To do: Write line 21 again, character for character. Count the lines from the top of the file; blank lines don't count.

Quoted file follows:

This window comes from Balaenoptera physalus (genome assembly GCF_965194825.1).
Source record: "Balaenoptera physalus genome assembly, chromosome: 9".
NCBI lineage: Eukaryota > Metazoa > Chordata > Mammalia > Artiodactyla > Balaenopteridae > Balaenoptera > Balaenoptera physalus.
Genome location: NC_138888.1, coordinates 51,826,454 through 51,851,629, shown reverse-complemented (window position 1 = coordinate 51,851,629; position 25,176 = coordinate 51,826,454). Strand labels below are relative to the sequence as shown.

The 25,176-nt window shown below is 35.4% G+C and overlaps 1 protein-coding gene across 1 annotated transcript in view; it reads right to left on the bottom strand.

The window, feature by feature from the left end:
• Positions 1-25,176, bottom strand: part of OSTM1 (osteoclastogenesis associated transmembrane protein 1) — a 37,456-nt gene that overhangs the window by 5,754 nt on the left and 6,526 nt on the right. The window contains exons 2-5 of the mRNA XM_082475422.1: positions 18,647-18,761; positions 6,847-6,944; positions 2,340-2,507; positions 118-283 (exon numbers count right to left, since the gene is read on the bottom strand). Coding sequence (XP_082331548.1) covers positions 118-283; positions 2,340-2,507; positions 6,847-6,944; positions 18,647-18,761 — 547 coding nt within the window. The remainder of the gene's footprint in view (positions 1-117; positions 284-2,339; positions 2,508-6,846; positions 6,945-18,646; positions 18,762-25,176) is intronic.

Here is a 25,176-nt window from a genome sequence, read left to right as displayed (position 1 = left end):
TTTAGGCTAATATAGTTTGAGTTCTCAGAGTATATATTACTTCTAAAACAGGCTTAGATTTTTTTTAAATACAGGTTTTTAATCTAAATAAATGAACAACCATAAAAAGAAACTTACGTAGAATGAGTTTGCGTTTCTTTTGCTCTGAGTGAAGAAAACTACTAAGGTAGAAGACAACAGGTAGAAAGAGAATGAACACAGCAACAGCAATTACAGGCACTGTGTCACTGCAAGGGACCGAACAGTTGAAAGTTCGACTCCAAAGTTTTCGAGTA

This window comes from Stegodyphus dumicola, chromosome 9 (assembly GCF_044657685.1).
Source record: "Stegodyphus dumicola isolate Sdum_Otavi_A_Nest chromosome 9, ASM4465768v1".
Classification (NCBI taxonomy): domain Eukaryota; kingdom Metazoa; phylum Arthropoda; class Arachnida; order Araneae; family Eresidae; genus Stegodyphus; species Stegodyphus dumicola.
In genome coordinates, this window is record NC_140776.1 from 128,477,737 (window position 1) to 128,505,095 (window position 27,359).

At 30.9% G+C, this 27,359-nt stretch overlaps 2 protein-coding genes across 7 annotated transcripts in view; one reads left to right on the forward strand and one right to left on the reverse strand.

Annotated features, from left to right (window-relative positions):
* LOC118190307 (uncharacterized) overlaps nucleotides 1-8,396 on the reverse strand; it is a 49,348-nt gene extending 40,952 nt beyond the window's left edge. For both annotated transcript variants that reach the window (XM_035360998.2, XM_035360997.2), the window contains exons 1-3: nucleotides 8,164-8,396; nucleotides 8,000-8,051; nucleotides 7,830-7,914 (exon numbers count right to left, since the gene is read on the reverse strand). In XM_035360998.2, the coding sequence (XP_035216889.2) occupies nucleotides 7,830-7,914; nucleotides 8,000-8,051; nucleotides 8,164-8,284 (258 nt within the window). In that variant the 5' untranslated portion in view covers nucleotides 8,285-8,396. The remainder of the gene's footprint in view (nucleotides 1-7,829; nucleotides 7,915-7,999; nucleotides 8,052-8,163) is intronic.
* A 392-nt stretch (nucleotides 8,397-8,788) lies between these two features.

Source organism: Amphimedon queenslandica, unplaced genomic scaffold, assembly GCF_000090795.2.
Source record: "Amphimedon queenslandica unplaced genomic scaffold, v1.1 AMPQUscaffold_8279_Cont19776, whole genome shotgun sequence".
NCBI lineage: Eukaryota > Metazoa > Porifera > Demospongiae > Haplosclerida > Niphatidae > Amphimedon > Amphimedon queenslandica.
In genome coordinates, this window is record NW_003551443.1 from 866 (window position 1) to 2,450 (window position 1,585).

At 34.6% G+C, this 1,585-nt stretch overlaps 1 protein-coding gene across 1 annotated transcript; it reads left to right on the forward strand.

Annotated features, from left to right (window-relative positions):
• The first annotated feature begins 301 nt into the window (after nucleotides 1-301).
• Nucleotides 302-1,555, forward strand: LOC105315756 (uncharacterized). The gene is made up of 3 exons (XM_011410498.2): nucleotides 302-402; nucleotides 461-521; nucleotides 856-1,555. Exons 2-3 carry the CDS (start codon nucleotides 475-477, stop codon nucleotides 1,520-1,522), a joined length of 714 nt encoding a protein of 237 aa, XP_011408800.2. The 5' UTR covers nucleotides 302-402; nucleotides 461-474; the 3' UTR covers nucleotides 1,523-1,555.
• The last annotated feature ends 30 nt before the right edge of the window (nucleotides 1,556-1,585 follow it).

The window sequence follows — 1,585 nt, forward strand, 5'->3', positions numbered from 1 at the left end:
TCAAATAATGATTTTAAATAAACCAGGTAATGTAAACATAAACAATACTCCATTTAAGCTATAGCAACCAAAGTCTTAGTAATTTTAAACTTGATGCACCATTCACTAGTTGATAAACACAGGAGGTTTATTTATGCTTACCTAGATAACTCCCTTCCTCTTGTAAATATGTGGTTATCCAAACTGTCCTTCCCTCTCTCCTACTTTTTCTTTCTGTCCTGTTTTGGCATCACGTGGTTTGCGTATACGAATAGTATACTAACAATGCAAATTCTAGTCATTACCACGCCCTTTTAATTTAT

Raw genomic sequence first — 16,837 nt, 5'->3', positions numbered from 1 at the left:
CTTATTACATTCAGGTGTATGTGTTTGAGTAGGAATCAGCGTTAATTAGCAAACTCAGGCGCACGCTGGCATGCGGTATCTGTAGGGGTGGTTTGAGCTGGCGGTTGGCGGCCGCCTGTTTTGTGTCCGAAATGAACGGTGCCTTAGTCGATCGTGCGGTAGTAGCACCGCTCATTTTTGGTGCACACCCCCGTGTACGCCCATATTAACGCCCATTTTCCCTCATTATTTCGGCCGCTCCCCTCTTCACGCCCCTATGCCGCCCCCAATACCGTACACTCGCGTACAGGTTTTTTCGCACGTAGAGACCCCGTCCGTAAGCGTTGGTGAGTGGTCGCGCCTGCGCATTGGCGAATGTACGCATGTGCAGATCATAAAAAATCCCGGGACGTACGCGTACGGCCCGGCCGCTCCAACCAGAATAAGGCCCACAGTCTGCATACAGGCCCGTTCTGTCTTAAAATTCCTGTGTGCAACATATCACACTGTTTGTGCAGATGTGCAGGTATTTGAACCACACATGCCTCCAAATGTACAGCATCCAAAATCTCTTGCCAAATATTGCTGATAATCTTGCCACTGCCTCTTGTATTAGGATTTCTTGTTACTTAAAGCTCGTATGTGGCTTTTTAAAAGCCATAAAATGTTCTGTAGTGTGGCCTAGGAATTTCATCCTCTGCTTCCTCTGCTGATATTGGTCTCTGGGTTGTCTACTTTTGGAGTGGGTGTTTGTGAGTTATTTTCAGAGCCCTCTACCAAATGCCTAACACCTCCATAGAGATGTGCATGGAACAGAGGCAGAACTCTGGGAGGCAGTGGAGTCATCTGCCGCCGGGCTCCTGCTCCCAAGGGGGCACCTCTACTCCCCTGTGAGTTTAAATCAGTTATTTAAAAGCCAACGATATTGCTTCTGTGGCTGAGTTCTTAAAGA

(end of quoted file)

In genome coordinates, this window is record NW_003551443.1 from 866 (window position 1) to 2,450 (window position 1,585).